Failed suicide effort leaves drug company in trouble

October 09, 1994|By Chicago Tribune

BEIJING -- If a young couple swallow six bottles of sleeping pills but the only result is a bad morning-after stomachache, does that mean the pills were fakes?

A newspaper and TV station in northern Liaoning province reported the failure of a man and his wife to do away with themselves as further proof that in a China rampant with shoddy products, even sleeping pills can't be trusted.

"Fake medicine saves two lives," said the headline in the Liao Shen Evening News.

The couple had come from the countryside in March to Dalian at the southern tip of the province and had gambled away $700 in savings, a small fortune in China.

Distraught, they had only enough money left to buy six bottles of Super Happy Tranquility pills, whose advertising pledge promised that users would sleep like a baby swathed in cotton wool.

When a maid found the six empty bottles and the couple on the floor of their hotel room the next morning, both moaning with stomach pain, she called the police. Soon the saga of their survival became public.

Unfortunately, the story coincided with the 1994 National Medicines Fair in the provincial capital, Shenyang, where pill makers and potion brewers had hoped to sign fabulous new contracts, especially with for eign companies.

"The news was a disaster for the Zhu Ma Dian pharmaceutical factory, the makers of the Super Happy Tranquility pills. The company had expected to sell 10 million yuan [$1.14 million] worth of pills at the fair," the Beijing Youth Daily reported. "After the publicity, the company managed to sell just over a million [$114,000]."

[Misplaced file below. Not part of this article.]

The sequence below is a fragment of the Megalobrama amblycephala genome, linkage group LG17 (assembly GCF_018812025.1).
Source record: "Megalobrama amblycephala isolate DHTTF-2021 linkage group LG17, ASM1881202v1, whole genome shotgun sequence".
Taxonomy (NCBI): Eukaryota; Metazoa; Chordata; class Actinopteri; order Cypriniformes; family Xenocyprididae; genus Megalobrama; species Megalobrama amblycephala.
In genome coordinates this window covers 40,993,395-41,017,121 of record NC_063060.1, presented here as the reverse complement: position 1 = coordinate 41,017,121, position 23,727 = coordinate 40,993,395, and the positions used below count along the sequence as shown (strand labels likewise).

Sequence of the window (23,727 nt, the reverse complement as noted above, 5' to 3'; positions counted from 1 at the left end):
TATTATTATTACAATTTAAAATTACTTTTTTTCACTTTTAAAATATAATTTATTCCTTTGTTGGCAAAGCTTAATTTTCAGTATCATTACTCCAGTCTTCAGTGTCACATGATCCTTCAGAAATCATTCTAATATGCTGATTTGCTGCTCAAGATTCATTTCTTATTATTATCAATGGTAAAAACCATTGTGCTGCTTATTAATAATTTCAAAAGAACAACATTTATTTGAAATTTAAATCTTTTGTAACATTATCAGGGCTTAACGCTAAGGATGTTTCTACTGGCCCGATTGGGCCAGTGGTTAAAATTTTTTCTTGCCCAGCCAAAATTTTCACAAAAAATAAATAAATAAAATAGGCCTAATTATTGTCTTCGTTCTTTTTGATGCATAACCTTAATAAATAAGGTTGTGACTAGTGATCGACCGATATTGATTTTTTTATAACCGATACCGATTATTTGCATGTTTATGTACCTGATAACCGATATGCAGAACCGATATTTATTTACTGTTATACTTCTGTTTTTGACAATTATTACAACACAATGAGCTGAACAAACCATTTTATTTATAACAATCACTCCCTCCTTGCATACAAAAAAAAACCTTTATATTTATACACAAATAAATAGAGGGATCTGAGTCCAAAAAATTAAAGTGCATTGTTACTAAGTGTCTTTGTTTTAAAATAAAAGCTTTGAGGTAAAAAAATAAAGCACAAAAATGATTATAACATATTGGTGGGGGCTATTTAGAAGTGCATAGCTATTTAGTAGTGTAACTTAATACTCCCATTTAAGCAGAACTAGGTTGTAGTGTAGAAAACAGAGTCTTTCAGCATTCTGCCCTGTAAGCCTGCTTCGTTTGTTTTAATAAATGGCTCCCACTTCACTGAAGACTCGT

So the state-owned factory, fearing the prospect of big layoffs, took the case to court. It provided as key evidence a laboratory test that concluded that Super Happy Tranquility sleeping pills did not contravene health regulations although they contained only a minute percentage of sleep-inducing drugs plus a lot of starch -- not a fake, in other words, but most unsuitable for suicides.

"Its main function is to make people sleep peacefully but not to kill them," the laboratory's report said. "A person weighing 104 pounds should take 56 bottles of the pills if he or she wants to commit suicide."

The Shenyang Court ordered the local paper and TV station to pay the pill company $75,000 in compensation for having defamed its product.

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